For example, if 99% of the time, a inquiring user supplied a blood pressure vital sign value when performing a query about strokes, the DMI system may suggest this fact be supplied when another inquiring user performs a query about a possible stroke.

This may result in one or both of (a) a natural language question with supplemental information being submitted from the first user interface (11) to the DeepQA engine (101), and (b) directly from the information enhancer (205) to the DeepQA engine (101).

Method to increase response confidence level by querying subject matter expert users. According to another available functional feature of enhanced embodiments of the DMI as shown (300) in FIG. 3, for instances where sufficient time is available to complete an analysis, but sufficient information is not available for the analysis to reach a criterion confidence threshold, an active learning component (305) is triggered which summarizes the situation and context and distributes this information electronically to a pre-configured set of expert users, such as domain expertise advisors (medical specialists, drug interaction specialists, pharmacists, etc.), family-members, and caregivers (302). Contact and interface to these domain expert users may be through a second user interface such as an email system, a short message text (SMS) texting system, a web portal, a voice response unit, a voice messaging system, and an auto-dialer for voice telephone calls. Their responses are then incorporated (303) into the DMI system's analysis data for future use, such as by modifying the answers and confidence factors and re-evaluating (104) them against the confidence threshold, or submitting an enhanced clue or question to the DeepQA engine (101) incorporating additional information gathered from the subject matter experts, or a combination of both.

Method to delay a response until a confidence level threshold is achieved. Confidence values, for example, may grow as crowd-sourcing is performed, and during this time may_approach some threshold. At this point, the action-taking component is allowed to take action and prompt the user, provide a response to the user, or a combination of both. Note that the confidence level can be indicated, e.g. by a visual indicator, audio indicator, textual change, speech change, e.g. louder if more confident or switching to a different voice when more confident. This delay can be visualized by tracing the various feedback paths shown in FIGS. 1, 2 and 3, which lead back into the DeepQA engine or back to the threshold filter.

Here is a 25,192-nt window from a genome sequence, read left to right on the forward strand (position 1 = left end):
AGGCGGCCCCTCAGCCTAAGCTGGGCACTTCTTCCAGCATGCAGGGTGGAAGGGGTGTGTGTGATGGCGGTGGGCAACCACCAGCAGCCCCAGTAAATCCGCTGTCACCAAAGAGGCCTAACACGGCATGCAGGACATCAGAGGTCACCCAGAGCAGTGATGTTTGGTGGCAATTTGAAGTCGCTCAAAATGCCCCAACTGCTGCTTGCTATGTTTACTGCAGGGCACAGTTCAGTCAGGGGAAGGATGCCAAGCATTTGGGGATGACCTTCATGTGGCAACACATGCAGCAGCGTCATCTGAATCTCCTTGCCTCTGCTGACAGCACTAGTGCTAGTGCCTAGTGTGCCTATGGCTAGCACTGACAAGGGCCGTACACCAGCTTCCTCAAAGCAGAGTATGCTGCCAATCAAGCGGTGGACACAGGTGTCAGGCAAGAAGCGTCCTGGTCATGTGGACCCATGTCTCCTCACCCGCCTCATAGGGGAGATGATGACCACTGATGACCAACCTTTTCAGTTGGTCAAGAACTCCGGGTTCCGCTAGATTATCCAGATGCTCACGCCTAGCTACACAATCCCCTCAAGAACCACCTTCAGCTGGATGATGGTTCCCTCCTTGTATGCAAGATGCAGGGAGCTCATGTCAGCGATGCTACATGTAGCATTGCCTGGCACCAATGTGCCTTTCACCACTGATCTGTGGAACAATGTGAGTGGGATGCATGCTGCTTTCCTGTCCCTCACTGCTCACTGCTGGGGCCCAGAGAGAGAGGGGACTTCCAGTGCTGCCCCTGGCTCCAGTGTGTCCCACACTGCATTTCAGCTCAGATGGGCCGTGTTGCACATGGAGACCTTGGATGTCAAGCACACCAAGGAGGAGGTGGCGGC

Logical Processes. Logical processes according to the present invention can be seen from the foregoing diagrams and descriptions. For greater understanding of the logical processes, and optional embodiment features, the follow paragraphs provide both general and more detailed descriptions of the various components of embodiments of the invention.

Regarding the particular application of methods of the invention to the medical and healthcare fields, generally speaking, embodiments will include a first phase such as:

    • 1. Inputs are made by an inquiring user to the DMI system concerning potential causes of medical symptoms and conditions of a patient, where the symptoms and conditions may include clues, facts and factoids as available to the inquiring user.
    • 2. The DMI system analyzes the inputs (textual or otherwise) and attempts to provide one or more useful answers, optionally with a confidence factor for each answer, via established DeepQA techniques.
    • 3. If a confidence level of an answer is below a threshold, the DMI system may perform one or more of the following steps:
      • a. Trigger expert-user crowd-sourcing as described in the foregoing paragraphs.
      • b. Prompt the inquiring user through additional question(s) to obtain missing information, supplemental information, or both, in order to increase the confidence of an answer, wherein the prompts for missing or supplemental information are determined from an analysis of past inquiring user queries.
      • c. Analyze the patient's responses for indications of “confidence” (i.e. customary biometric techniques) to detect variations in stress levels, e.g. if the patient's voice and/or heart rate indicate an exaggeration/inaccuracy with respect to “true” information, that element could be scaled down (weighted less) in comparison to other described symptoms.
      • d. When confidence is above a threshold, the DMI system conveys the answer (diagnosis) to the inquiring user.

A second phase may be conducted using a machine learning mechanism to perform a pervasive confidence estimate. The DMI system ultimately produces a ranked list of answers (i.e. of possible responses to provide the user), each with a confidence value (to decide whether or not to “risk” making a response in a particular situation) and associated with a collection of supporting evidence. If the confidence value is above a threshold, then the system conveys the answer to the user. An Unstructured Information Management Architecture (UIMA) may be used to facilitate the Natural Language Processing (NLP).